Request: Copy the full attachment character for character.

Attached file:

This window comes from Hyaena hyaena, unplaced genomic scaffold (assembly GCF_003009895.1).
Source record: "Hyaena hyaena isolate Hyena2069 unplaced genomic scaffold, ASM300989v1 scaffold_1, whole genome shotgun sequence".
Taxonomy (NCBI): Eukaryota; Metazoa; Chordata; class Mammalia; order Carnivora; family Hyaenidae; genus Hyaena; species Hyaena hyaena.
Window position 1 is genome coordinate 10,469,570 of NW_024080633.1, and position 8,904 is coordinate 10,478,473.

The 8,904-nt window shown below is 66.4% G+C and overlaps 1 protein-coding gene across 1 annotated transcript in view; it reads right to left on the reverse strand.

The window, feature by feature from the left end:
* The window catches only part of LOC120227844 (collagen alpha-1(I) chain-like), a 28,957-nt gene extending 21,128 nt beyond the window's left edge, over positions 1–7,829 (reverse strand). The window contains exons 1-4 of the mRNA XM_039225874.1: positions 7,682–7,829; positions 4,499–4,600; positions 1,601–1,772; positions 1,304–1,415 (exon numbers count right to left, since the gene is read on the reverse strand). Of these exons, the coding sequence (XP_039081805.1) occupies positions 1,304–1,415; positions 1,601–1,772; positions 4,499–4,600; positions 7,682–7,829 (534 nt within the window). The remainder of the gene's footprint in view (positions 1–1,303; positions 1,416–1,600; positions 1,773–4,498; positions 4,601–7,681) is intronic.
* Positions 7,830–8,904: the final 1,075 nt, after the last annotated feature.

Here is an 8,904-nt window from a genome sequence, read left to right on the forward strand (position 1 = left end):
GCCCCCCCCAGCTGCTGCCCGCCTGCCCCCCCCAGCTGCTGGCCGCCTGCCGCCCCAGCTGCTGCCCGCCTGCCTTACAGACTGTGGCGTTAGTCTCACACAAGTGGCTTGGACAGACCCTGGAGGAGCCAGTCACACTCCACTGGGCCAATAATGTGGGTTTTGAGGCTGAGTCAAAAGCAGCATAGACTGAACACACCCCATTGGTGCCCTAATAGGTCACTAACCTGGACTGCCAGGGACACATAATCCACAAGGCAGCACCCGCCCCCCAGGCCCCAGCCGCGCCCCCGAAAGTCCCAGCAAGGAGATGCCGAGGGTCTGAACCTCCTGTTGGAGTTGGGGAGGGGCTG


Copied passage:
This window comes from Hyaena hyaena, unplaced genomic scaffold (assembly GCF_003009895.1).
Source record: "Hyaena hyaena isolate Hyena2069 unplaced genomic scaffold, ASM300989v1 scaffold_1, whole genome shotgun sequence".
Taxonomy (NCBI): Eukaryota; Metazoa; Chordata; class Mammalia; order Carnivora; family Hyaenidae; genus Hyaena; species Hyaena hyaena.
Window position 1 is genome coordinate 10,469,570 of NW_024080633.1, and position 8,904 is coordinate 10,478,473.

The 8,904-nt window shown below is 66.4% G+C and overlaps 1 protein-coding gene across 1 annotated transcript in view; it reads right to left on the reverse strand.

The window, feature by feature from the left end:
* The window catches only part of LOC120227844 (collagen alpha-1(I) chain-like), a 28,957-nt gene extending 21,128 nt beyond the window's left edge, over positions 1–7,829 (reverse strand). The window contains exons 1-4 of the mRNA XM_039225874.1: positions 7,682–7,829; positions 4,499–4,600; positions 1,601–1,772; positions 1,304–1,415 (exon numbers count right to left, since the gene is read on the reverse strand). Of these exons, the coding sequence (XP_039081805.1) occupies positions 1,304–1,415; positions 1,601–1,772; positions 4,499–4,600; positions 7,682–7,829 (534 nt within the window). The remainder of the gene's footprint in view (positions 1–1,303; positions 1,416–1,600; positions 1,773–4,498; positions 4,601–7,681) is intronic.
* Positions 7,830–8,904: the final 1,075 nt, after the last annotated feature.

Here is an 8,904-nt window from a genome sequence, read left to right on the forward strand (position 1 = left end):
GCCCCCCCCAGCTGCTGCCCGCCTGCCCCCCCCAGCTGCTGGCCGCCTGCCGCCCCAGCTGCTGCCCGCCTGCCTTACAGACTGTGGCGTTAGTCTCACACAAGTGGCTTGGACAGACCCTGGAGGAGCCAGTCACACTCCACTGGGCCAATAATGTGGGTTTTGAGGCTGAGTCAAAAGCAGCATAGACTGAACACACCCCATTGGTGCCCTAATAGGTCACTAACCTGGACTGCCAGGGACACATAATCCACAAGGCAGCACCCGCCCCCCAGGCCCCAGCCGCGCCCCCGAAAGTCCCAGCAAGGAGATGCCGAGGGTCTGAACCTCCTGTTGGAGTTGGGGAGGGGCTG